One Esk is the remaining ancillary of troop carrier the Justice of Toren. She was once in the service of the Radch, the empire that conquered the galaxy but now, as we meet her, she’s as far from home as it’s possible to be.
Leckie creates two timelines – one in the present and one which explains the events nineteen years, three months and one week earlier which led to One Esk’s current situation. In the present, One Esk rescues Seivarden Vendaai, previously one of Justice of Toren’s lieutenants, from her position ‘frozen, bruised and bloody’. She takes Seivarden to the house of Dr. Arilesperas Strigan, the final stop on a nineteen-year quest where One Esk is hoping to find something which will help her take revenge. While in the past, we learn about One Esk being sent as an ancillary on duty in the city of Ors, on the planet Shis’urna. This timeline allows us to see what life was like under the rule of the Radchaai. For example, conversation at a dinner part the lieutenants are invited to turns to work.
“Besides,” Lieutenant Skaaiat said, “she’s right. Oh, not that foolishness about Orsians, no, but she’s right to be suspicious about the aptitudes. You know yourself the tests are susceptible to manipulation.” Lieutenant Awn felt a sick, betrayed indignation at Lieutenant Skaaiat’s words, but said nothing, and Lieutenant Skaaiat continued. “For centuries only the wealthy and well-connected tested as suitable for certain jobs. Like, say, officers in the military. In the last, what, fifty, seventy-five years, that hasn’t been true. Have the lesser houses suddenly begun to produce officer candidates where they didn’t before?”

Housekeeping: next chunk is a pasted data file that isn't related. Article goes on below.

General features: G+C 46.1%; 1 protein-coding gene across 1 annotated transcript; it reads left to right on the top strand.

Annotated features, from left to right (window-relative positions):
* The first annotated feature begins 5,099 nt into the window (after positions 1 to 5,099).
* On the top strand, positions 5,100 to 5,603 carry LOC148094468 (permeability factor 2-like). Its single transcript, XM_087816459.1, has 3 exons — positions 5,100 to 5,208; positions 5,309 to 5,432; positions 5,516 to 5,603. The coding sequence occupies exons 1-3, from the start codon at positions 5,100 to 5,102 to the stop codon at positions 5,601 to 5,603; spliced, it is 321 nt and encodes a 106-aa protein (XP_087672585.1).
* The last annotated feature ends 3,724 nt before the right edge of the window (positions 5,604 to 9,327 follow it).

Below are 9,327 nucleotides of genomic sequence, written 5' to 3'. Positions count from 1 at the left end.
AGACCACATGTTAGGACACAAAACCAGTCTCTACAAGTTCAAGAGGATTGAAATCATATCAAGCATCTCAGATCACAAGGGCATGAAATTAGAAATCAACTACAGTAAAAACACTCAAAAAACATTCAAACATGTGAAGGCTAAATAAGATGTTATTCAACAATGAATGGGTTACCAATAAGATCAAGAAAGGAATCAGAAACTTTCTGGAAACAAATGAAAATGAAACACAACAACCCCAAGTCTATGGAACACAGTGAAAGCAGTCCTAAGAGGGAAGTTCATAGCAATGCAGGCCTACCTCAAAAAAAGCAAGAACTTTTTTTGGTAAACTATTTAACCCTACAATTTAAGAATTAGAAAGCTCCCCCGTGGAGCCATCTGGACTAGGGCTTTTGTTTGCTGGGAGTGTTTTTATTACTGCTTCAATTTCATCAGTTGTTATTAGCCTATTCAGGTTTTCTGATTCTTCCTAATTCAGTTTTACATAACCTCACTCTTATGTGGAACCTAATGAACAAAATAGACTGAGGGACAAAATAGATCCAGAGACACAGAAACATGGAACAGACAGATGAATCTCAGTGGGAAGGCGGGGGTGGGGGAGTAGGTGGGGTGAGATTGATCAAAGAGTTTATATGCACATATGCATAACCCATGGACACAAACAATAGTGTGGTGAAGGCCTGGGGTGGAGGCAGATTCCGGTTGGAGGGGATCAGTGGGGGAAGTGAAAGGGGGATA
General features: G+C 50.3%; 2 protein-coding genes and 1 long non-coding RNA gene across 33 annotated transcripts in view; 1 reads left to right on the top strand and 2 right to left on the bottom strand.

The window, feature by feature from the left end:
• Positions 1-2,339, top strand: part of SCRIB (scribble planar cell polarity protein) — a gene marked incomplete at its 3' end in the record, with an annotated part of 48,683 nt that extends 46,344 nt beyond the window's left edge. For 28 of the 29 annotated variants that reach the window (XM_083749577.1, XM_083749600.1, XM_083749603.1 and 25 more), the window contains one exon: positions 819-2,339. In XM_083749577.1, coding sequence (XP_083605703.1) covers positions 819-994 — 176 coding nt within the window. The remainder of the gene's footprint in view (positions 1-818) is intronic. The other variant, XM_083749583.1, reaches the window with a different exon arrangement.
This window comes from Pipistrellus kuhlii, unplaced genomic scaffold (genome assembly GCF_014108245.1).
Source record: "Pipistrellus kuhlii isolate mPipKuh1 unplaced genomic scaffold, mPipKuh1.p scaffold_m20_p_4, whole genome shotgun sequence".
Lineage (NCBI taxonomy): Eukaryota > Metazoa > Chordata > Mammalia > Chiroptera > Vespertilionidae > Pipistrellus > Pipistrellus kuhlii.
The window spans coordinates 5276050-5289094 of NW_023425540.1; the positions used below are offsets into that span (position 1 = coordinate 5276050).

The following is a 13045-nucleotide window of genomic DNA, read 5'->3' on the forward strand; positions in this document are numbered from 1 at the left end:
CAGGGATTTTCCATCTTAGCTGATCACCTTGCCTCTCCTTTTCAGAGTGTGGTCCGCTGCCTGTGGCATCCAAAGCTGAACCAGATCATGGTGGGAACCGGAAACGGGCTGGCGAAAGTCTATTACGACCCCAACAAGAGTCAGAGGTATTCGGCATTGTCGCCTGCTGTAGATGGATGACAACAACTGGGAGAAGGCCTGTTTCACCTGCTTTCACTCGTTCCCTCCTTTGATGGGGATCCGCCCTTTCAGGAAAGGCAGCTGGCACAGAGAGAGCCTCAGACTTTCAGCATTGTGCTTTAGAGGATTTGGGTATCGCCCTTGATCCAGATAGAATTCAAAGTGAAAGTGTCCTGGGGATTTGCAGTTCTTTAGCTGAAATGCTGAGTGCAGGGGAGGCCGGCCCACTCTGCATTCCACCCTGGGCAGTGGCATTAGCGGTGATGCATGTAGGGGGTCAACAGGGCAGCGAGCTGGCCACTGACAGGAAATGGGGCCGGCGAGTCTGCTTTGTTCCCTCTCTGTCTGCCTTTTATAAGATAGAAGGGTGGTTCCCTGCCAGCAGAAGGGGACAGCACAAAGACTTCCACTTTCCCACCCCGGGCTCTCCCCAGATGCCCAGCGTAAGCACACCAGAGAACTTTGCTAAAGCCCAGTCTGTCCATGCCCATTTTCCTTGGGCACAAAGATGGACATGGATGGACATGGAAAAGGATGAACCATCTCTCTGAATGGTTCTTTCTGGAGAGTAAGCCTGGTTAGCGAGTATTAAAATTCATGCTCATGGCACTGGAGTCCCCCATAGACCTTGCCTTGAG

Class and loyalty to the empire are just two of the themes Leckie explores. She also considers selfhood and gender. Ideas of the self are looked at through the way in which the ship’s artificial intelligence can be divided. Justice of Toren has twenty bodies – ‘And as always, in the back of my mind, a constant awareness of being in orbit overhead’– and it’s fascinating to see Leckie handle the different points of view in the chapters where these bodies still exist. There’s also a really fascinating plot twist which relates to this but which I won’t spoil. It’s mind-blowing and very creative.
Gender is most obviously considered through pronoun use; the Radchaai don’t identify gender and use the pronoun ‘she’ as universal. This causes One Esk some issues on other planets which do use gender markers but is more interesting in terms of shifting the universal ‘he’ to she. Can either be gender neutral? What consequences does an absence of gender lead to?
Ancillary Justice is an interesting but also a complicated and, at times, confusing read. Leckie attempts to do a lot – this is a space opera after all – but at the expense of clarity in the first half of the novel and skimming themes that could’ve been explored in greater depth throughout. However, I did find myself enjoying it enough to want to read the second part of the trilogy (Ancillary Sword) where I’m hoping Leckie delves deeper into some of the ideas she’s established.
I read Ancillary Justice for #ReadWomenSF. Our book(s) for August is any of Becky Chambers’ three novels. More details on Gem Todd’s blog if you’re interested in joining us. I reviewed Chambers’ debut The Long Way to a Small Angry Planet when it was longlisted for the Women’s Prize in 2016.